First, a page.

Apr 30, 2009 Web Exclusive

The title of Paolo Sorrentino’s fourth feature film Il Divo refers to Italy’s notorious and enigmatic politician Giulio Andreotti, who held the office of Prime Minister three times between 1972 and 1992. The film’s subtitle is The Spectacular Life of Giulio Andreotti, and once those words are typed across the screen, Sorrentino immediately delivers a dose of spectacle, depicting a rapid succession of violent incidents through zooms, dolly shots, upside-down imagery and inverted titles. More

Apr 30, 2009 Web Exclusive

Death Cab for Cutie is currently on the road alongside Ra Ra Riot and Matt Costa (with Cold War Kids as the opener during the first half of the tour). While on tour Death Cab's vocalist Ben Gibbard doesn't do much with his available free time. The things he does do, however, he commits to with consuming sincerity. Aside from raiding the inventory of numerous cities' record shops, with the new season of Major League Baseball starting up, Gibbard has been living in a state of nine-inning increments: watching games, checking the latest stats, and listening to all kinds of sports commentary. He's even managed to get out to an actual ballpark, recently catching the Twins face off against the Blue Jays in Minneapolis. More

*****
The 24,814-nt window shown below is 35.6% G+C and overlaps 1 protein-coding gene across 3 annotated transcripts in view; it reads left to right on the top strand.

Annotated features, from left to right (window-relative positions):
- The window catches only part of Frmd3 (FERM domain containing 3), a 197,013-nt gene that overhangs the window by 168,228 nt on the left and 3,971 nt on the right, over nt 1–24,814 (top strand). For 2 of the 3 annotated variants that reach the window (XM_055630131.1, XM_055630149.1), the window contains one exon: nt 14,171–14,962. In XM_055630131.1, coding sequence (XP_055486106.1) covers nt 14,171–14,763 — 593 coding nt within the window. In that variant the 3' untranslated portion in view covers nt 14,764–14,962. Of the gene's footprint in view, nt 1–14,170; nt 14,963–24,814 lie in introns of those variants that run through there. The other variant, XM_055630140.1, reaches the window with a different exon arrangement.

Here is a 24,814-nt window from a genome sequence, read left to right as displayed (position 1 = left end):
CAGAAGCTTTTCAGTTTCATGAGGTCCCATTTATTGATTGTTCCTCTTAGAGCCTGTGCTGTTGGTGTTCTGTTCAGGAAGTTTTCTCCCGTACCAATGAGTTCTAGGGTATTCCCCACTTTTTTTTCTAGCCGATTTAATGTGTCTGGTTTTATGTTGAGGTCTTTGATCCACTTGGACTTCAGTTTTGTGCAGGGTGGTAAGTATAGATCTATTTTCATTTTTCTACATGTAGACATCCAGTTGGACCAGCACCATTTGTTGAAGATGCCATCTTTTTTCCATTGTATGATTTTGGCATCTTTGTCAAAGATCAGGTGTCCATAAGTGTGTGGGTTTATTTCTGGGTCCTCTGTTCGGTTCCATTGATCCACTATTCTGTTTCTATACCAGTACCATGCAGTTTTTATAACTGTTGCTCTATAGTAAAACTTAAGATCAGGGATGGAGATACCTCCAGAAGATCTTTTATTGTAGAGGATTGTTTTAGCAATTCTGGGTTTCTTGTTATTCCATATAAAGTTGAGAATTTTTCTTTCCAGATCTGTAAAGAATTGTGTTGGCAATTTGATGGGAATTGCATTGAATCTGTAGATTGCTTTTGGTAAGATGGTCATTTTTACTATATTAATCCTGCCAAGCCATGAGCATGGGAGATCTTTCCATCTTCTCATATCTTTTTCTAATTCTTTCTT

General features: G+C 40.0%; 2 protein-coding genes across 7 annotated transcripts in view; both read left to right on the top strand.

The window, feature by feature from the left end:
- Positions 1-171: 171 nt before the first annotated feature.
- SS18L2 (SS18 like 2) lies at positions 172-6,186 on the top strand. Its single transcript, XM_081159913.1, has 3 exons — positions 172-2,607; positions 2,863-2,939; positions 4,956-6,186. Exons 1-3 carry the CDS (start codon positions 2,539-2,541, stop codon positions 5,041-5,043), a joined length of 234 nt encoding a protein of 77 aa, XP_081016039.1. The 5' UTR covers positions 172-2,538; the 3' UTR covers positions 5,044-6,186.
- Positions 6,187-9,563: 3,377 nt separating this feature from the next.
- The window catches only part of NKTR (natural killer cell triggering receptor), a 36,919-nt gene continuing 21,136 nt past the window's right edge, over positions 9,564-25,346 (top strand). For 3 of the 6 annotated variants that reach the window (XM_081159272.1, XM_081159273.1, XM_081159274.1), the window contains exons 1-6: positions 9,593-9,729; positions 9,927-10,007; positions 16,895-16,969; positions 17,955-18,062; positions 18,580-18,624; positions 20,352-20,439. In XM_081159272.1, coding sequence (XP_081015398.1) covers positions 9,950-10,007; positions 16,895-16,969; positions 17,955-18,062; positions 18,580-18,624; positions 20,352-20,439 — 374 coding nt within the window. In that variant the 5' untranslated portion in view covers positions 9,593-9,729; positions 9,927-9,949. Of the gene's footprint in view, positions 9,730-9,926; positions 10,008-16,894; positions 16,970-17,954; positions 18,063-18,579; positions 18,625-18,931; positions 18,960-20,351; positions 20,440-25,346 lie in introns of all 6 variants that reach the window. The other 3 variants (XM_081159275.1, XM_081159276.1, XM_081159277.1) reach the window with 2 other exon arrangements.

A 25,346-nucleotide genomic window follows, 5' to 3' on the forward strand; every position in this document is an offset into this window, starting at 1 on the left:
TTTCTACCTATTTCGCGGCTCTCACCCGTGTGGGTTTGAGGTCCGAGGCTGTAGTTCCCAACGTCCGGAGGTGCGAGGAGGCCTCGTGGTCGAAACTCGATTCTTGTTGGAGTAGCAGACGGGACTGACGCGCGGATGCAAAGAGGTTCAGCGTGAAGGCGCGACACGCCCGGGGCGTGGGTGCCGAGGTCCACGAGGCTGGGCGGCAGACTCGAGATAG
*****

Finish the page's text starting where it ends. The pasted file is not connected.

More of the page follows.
Apr 28, 2009 Web Exclusive

Isaac Edwards and Michael Tapscott, the principles and mainstays of Odawas, have succumbed to their wanderlust. Relocating to the West Coast, the band now makes the Bay Area their home base. It is from there that the duo discussed their latest record, the downright oceanic The Blue Depths, their third full-length for Bloomington, Indiana's Jagjaguwar Records (Bloomington was once also home to Odawas). Edwards and Tapscott touch on all their influences, from the obvious (Brian Eno), to the less obvious (Eric Serra) to the, err, completely unpredictable (Arrested Development). More

Apr 25, 2009 Web Exclusive